Place a sheet of greased baking paper over the vegetables, put the lid on and leave the pot to simmer on low heat for about 45 minutes, or until the vegies are tender. (At this point you could also add some dried, soaked beans or pasta, if you do, just add some extra water).

Remove the lid, increase the heat and boil to reduce the liquid to a sauce, checking for seasoning as you go.

Top with parmesan and dill and serve with crusty bread.

From the garden: artichokes, carrots, lemon, thyme, dill

Dark, damp soil.

Victoria has had some rain. The farmers are happy, their crops are going well, as are ours. The inner northern suburbs of Melbourne never get the rain of the eastern suburbs, but what we have had has made a noticeable difference.

Carrots, Beetroot and Silverbeet in a raised bed.

In our time living here and growing our own food we have never had even close to average rainfall, so we didn't actully know what difference a little of the wet stuff makes. The garden has taken off giving us plenty of food (and weeds).

Golden acre mini cabbages in a raised bed.

One of my favorite additions to our back garden has been the nasturtiums, I bought an Alaska seed mix and love the way they wind around the raised beds.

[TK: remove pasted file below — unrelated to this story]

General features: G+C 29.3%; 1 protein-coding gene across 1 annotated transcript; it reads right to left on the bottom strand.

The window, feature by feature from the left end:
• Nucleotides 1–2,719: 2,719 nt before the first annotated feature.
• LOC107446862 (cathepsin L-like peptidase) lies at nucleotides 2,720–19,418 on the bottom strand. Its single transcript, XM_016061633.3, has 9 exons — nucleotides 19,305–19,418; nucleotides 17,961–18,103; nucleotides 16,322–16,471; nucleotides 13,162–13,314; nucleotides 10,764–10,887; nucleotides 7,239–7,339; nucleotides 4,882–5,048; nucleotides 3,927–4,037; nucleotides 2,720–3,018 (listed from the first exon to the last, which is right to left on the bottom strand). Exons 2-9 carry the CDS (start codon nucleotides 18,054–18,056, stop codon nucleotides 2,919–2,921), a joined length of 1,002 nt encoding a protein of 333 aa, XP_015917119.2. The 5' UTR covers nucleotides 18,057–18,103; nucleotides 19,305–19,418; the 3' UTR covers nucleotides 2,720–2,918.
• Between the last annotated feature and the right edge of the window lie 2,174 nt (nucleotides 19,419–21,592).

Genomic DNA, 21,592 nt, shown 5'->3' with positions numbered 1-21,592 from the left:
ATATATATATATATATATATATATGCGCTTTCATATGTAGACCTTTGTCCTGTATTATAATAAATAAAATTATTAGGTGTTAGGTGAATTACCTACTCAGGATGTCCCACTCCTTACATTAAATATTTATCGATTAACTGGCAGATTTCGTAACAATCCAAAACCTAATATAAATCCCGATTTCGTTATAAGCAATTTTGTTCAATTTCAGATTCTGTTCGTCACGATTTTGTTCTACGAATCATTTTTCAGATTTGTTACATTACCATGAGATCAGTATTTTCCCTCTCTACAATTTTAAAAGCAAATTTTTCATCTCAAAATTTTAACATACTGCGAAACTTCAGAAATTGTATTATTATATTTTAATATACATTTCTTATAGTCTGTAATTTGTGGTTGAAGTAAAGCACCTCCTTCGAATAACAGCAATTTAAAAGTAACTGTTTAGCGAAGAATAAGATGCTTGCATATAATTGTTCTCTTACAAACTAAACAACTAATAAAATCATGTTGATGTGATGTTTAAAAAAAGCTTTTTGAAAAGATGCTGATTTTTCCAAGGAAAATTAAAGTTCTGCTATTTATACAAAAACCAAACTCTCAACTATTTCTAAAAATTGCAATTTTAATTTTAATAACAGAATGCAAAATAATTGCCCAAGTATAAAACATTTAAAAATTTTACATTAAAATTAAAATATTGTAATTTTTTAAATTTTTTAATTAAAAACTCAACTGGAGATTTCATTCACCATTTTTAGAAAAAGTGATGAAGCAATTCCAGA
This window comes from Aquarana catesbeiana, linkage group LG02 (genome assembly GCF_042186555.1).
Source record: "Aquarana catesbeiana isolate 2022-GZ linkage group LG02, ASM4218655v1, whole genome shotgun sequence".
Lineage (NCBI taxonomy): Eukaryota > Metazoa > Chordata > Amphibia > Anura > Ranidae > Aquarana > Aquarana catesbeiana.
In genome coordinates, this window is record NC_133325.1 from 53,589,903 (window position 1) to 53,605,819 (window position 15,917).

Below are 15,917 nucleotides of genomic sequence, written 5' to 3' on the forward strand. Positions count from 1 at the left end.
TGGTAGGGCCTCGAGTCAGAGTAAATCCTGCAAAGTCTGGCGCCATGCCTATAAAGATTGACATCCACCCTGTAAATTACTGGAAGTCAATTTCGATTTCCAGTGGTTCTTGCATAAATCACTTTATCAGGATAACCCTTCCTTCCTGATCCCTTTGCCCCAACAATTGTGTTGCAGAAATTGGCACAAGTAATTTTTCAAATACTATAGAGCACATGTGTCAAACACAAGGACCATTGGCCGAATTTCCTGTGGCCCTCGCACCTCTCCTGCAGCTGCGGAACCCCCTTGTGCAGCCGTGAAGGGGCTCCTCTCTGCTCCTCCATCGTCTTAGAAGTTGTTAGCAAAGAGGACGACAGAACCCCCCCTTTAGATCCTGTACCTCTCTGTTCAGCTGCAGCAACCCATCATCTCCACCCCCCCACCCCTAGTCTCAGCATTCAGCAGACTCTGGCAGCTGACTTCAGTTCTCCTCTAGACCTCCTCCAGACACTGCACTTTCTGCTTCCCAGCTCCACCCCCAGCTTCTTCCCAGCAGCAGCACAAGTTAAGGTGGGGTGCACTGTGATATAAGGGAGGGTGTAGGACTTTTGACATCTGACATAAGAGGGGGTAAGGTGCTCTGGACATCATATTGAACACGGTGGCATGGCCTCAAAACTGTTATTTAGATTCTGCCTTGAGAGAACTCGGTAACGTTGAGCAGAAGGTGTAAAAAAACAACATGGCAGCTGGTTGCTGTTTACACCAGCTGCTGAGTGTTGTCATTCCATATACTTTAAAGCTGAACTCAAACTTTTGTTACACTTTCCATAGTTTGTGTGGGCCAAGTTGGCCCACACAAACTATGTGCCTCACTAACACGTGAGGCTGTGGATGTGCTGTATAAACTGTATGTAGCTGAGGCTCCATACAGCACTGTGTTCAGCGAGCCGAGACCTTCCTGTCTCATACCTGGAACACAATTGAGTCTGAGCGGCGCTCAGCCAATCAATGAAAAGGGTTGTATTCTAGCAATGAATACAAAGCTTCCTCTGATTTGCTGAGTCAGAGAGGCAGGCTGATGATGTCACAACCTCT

The trailing habit of Nasturtiums.

producing abundant bright flowers that attract lots of bees and add a nice touch of pepper to a salad.

Nasturtium flowers.

Another delight this time of the year brings is the Globe Artichoke harvest. Globe artichokes are a member of the thistle family, the edible part is the base of the unopened flower and about 10cm of the stem just below.

Green Globe Artichokes

Every year we look forward to the first artichokes and then fifteen minutes into their fiddly preparation we start looking forward to the end of the artichoke season. It is worth it though when you get them on a plate.

The Brassicas have done well with a drop of rain and a weak Seaweed, Comfrey, Wormjuice etc. tea kicks them along nicely.

Green Calabrese forming heads with splashes of Seaweed tea.

Remember when harvesting members of the Brassica family to lift the entire root from the ground to prevent build up of soil pathogens such as the Brassica disease, Clubroot.

Cabbage root.

The summer veg seedlings are also coming along nicely. I have four different kinds of Tomato; Roma, Tommy Toe, Tigerella and Grosse Lisse. As well as Black Beauty Eggplant, California Wonder Capsicum and Jalapeno Chilli. The general rule here in Melbourne is to plant your Tomatoes out not before Melbourne cup day, so they are currently enjoying the protection of a plastic sunhouse.

Tomato seedlings.

The nicest part of this lifestyle is to feel the seasons, and to come back around to Spring after a Winter hibernation feels great. Our Summer harvest is planned and the work we put in only a few months ago is giving us a bountiful, healthy, organic Spring feast.

Basketful of Spring goodness.